After stumbling in the last two weeks of the regular season, we dropped to the #2 seed and faced the #3 seed Destiny with black on boards 2 and 4 (by Dallas’ choice). This made sense as Kuljasevic and Zorigt are both clearly stronger with the white pieces, while Zivanic is tough to beat on board with either color. Still, we liked our chances as IM Sam Shankland was back from the World Youth (fresh off tying for first and automatically getting the IM title!), as was FM Daniel Naroditsky.

On boards 1 and 3, we probably went in with small advantages (Josh and Sam both out-rated their opponents by a bit and had the white pieces), while on board 4, Naroditsky vastly out-rated Zorigt, so despite having the black pieces, was probably a small favorite. While Kuljasevic is still only an IM, he’s higher rated than me by USCF and FIDE standards, and with the white pieces, was also probably somewhat of a small favorite going in.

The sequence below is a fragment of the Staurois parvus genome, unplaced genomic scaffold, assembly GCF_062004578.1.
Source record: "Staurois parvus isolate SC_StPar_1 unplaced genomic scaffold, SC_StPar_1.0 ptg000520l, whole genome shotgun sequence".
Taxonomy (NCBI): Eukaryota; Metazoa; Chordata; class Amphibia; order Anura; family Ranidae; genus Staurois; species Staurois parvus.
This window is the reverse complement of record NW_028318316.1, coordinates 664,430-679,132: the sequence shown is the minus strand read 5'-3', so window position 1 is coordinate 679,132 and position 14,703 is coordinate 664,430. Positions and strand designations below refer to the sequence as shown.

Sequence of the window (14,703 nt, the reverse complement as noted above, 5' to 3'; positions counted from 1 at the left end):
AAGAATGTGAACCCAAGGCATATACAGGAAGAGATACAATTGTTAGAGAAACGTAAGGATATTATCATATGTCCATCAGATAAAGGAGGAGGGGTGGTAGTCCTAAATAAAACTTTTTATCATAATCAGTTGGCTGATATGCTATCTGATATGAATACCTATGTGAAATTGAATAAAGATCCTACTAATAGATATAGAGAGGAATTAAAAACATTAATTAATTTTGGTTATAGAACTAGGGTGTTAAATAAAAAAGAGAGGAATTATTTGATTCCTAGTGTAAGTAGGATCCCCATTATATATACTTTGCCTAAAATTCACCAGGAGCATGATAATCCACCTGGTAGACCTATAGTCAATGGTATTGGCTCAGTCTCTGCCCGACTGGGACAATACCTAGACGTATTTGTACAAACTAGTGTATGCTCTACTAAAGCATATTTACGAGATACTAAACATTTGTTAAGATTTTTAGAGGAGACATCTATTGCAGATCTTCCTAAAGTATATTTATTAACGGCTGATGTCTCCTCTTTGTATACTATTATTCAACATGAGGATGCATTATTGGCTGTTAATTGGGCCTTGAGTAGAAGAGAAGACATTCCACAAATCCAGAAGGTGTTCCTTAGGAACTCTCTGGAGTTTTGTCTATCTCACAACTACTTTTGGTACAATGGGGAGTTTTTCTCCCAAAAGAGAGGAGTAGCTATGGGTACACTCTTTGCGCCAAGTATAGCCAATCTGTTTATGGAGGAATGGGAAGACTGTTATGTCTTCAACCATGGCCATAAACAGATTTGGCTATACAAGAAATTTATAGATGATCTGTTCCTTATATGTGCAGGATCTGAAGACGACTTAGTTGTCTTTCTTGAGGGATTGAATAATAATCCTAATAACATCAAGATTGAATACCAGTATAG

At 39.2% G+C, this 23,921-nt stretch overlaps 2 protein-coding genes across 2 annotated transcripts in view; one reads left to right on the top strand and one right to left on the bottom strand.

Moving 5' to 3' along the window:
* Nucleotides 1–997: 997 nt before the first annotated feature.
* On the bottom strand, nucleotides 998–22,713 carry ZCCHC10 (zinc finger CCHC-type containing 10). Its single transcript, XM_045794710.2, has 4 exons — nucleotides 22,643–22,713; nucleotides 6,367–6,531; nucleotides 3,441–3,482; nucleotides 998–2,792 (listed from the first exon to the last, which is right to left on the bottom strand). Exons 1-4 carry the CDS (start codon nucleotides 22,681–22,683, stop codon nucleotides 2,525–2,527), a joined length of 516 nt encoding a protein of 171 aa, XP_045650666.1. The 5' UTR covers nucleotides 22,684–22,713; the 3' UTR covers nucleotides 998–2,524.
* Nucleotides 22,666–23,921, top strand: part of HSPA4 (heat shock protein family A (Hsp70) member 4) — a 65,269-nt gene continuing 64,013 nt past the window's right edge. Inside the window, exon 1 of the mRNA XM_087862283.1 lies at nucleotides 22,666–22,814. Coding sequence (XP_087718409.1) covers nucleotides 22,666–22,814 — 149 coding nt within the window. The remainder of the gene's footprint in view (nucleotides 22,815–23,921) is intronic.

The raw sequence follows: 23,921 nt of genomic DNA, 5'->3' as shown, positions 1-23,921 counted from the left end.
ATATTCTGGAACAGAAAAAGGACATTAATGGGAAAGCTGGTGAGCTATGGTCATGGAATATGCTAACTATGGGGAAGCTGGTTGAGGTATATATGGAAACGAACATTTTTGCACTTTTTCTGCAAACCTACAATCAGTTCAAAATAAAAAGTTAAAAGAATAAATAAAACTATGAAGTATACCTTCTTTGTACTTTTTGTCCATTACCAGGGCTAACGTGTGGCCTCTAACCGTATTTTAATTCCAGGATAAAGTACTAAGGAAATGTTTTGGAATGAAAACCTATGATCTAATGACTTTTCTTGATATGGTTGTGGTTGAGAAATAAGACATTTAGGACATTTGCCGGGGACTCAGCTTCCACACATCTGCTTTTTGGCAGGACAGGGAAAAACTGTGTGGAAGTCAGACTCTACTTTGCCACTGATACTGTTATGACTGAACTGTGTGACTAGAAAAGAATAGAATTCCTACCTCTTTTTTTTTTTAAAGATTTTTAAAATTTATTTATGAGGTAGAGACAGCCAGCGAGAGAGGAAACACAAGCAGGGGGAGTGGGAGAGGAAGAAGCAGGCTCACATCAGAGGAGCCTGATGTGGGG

Unfortunately, things didn’t quite play out as we had hoped. On board 4, Danya got slaughtered when he failed to find a good plan after a dozen or so moves of a King’s Indian. He fought on for a while, but the result was not in doubt for a while. On board 3, Sam seemed to get a clear advantage out of the opening, but then after a couple inaccuracies, was probably only about equal. However, the complications had taken a lot of time off Schneider’s clock, and that cost Igor later on as he blundered the game away. On board 1, Josh was maybe a little worse out of the opening, but he came back to be a little better. However, a small mistake or two gave up any hope of an advantage, and the players agreed to a draw.

That left me defending as black against Davorin. The opening was a small surprise (the 6.e3 Slav, rather than the main-line 6.Ne5 Slav he normally plays), but I got a reasonable position from the opening. The game can be replayed here.